Careers, Education Focal Points of Sen. Blake’s 2nd ‘E2 Summit’

SCRANTON, Nov. 20, 2013 – State Sen. John Blake today continued his work with parents, education leaders, labor leaders, business executives and fellow lawmakers to find effective solutions to advance career-focused education for K-12 public school students, and close the worker skills gap that continues to trouble the business community in Northeastern Pennsylvania.

Blake’s second annual “E2 Summit: Education & the Economy” convened at Marywood University where participants renewed their commitment to finding good ways to inform students about the scope of career opportunities that await them in the 21st century economy and, importantly, to inform their parents, teachers and school administrators about the best possible pathways to these careers.

Summiteers also reviewed the inroads they’ve achieved since last year’s inaugural E2 Summit.

“We are continuing this endeavor because it is imperative that we keep our lines of communication open and continue to share best practices and integrate proven methods to ensure student achievement and successful career development,” Blake said. “Northeast Pennsylvania continues to suffer from the highest unemployment rate in the state, and this is due in part to the fact that employers are not able to identify the skilled workers they need.”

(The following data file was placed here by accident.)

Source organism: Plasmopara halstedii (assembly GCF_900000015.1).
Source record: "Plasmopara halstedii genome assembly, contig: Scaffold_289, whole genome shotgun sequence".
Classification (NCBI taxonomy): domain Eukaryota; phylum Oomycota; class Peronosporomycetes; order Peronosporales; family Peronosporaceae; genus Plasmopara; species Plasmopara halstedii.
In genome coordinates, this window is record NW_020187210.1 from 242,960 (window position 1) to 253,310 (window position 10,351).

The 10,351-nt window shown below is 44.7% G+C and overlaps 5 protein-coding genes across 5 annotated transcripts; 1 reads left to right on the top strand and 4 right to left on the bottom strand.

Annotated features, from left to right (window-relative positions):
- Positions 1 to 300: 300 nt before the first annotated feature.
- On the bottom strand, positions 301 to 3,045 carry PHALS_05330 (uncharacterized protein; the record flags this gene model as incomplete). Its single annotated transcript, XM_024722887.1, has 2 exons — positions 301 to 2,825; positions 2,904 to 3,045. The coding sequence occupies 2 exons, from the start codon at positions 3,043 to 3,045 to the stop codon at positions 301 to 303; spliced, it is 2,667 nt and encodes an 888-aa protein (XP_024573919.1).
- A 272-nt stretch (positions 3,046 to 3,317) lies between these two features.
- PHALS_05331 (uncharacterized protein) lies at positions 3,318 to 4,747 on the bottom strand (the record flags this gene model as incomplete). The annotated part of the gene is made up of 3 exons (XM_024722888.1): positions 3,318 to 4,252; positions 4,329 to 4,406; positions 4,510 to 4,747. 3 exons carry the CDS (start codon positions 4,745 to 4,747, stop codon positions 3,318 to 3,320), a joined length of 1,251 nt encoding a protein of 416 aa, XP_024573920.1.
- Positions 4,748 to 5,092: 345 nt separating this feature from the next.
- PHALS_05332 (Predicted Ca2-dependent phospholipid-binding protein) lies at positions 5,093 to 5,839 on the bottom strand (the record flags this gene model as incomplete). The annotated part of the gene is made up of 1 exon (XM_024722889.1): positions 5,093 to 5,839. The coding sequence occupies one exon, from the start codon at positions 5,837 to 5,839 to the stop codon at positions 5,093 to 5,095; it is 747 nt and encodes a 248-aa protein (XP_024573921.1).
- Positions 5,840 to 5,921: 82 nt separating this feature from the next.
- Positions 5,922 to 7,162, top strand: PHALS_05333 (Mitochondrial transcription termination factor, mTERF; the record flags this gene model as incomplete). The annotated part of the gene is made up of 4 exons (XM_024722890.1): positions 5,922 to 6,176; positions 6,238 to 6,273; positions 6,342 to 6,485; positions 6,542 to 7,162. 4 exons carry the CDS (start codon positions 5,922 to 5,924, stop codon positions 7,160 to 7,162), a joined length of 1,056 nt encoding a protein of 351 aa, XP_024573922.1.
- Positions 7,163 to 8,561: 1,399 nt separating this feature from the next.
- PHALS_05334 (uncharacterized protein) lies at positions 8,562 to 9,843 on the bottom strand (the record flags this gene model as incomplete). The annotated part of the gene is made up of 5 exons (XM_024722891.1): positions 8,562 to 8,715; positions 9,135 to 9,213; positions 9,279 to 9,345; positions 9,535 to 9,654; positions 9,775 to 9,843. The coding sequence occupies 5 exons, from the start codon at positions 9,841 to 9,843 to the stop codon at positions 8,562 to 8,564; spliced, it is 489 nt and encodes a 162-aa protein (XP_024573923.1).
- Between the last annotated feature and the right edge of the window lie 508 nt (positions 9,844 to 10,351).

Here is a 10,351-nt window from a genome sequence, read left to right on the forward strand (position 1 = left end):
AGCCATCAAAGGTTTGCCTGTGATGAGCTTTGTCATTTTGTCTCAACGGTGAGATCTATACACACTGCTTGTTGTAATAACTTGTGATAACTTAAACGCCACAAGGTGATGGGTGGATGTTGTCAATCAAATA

The E2 Summit is focused on making K-12 career development improvements in Lackawanna, Luzerne, Susquehanna, Pike, Wayne and Wyoming counties.

Since last December, Blake said an E2 committee has met with area school district superintendents to work on this comprehensive career development initiative. Participants have worked on building comprehensive kindergarten through 12th grade counseling programs, and have examined trends and the emerging labor market to help map a blueprint for change.

“When people ask if our children are making the proper connection between fundamental learning and how that will help them find work, our answer, without hesitation, must be an unequivocal yes, and that’s what this work is all about” Sen. Blake said. “Our children need to know how what they are learning is relevant to what it is they will be doing after graduation.

“If employees are not trained or certified in the skills demanded in a regional economy, if they haven’t demonstrated academic achievement, if they lack the resources to get the training they need to pursue upward mobility, economic development will be stifled,” the senator said.

Today’s E2 Summit attendees said the focus on career-focused education is a positive push forward.

“Meaningful and dynamic presentations of facts showing the path,” said Dominick Carachilo of Johnson College. “K-16 educators need to go for the good of our commonwealth and, more importantly, for the good of its current and future students.”

Greater PA Regional Council of Carpenters member Drew Simpson agreed.

“Great event! I appreciate the opportunity to sit in a room with business, education, workforce development, and economic development officials to discuss how to give our youth the information they need about the career opportunities for the future,” Simpson said.